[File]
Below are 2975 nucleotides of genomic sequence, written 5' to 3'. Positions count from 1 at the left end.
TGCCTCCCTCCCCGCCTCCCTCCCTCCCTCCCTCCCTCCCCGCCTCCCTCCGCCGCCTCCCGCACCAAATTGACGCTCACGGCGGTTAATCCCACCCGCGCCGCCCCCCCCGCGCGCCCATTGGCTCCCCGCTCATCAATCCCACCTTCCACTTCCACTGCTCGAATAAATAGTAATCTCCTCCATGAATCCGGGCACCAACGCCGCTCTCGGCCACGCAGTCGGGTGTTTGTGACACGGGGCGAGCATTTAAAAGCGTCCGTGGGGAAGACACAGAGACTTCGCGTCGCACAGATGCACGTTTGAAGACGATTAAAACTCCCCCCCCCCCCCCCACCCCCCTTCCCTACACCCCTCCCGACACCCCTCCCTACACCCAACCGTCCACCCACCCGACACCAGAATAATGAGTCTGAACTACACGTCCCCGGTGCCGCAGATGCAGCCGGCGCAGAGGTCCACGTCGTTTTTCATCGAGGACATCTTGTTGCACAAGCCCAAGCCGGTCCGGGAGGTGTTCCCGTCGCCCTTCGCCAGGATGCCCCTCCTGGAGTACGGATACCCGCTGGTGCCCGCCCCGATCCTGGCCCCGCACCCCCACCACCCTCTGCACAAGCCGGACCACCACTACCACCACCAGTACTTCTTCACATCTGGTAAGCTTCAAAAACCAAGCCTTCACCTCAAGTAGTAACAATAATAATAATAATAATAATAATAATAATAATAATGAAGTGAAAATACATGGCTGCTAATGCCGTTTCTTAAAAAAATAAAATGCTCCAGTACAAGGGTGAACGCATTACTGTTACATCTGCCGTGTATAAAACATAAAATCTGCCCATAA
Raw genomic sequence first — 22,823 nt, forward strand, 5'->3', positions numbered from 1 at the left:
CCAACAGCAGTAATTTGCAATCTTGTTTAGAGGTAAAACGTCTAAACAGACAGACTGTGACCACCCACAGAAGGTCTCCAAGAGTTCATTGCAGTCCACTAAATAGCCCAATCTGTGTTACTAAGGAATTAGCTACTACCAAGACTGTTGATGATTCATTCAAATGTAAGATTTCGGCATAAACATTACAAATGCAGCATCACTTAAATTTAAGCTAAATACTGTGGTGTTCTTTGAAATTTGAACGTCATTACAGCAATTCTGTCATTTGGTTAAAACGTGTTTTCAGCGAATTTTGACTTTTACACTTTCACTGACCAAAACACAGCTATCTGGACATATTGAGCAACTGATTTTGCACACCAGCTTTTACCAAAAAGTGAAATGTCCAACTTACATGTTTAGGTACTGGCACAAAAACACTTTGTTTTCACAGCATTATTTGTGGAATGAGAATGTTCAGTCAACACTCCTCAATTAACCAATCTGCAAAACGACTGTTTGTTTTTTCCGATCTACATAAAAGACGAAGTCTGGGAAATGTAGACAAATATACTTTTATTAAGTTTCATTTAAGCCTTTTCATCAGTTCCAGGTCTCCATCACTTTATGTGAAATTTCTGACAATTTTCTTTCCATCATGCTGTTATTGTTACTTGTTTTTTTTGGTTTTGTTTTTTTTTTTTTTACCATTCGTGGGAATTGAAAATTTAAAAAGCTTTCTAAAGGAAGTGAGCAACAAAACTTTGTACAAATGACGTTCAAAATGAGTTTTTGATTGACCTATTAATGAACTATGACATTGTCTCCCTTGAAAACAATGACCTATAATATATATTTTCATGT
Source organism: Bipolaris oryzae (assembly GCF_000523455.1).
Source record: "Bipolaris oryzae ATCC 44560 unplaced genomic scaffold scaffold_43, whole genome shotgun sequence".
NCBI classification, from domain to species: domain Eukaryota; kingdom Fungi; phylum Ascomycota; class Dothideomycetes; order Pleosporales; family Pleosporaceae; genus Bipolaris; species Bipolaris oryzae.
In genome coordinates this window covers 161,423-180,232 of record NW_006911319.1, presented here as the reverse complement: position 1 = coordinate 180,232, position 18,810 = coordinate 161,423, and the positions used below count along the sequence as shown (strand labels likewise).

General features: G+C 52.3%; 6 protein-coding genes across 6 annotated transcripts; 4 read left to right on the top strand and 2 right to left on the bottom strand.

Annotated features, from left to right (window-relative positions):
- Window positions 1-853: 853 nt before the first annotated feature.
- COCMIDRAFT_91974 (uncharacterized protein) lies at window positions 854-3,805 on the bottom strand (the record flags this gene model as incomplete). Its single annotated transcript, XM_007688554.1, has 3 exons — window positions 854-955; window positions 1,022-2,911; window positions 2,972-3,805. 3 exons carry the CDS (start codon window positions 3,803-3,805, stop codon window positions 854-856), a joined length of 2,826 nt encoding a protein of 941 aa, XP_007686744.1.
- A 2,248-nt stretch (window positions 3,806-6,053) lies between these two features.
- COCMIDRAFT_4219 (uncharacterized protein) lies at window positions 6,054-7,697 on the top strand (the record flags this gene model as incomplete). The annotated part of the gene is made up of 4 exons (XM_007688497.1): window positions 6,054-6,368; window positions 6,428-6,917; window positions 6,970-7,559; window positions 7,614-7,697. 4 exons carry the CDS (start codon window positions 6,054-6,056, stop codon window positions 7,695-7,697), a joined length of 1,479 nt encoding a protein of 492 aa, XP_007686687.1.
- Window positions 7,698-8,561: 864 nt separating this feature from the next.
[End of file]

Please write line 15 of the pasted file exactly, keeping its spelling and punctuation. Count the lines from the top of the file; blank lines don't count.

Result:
- Window positions 7,698-8,561: 864 nt separating this feature from the next.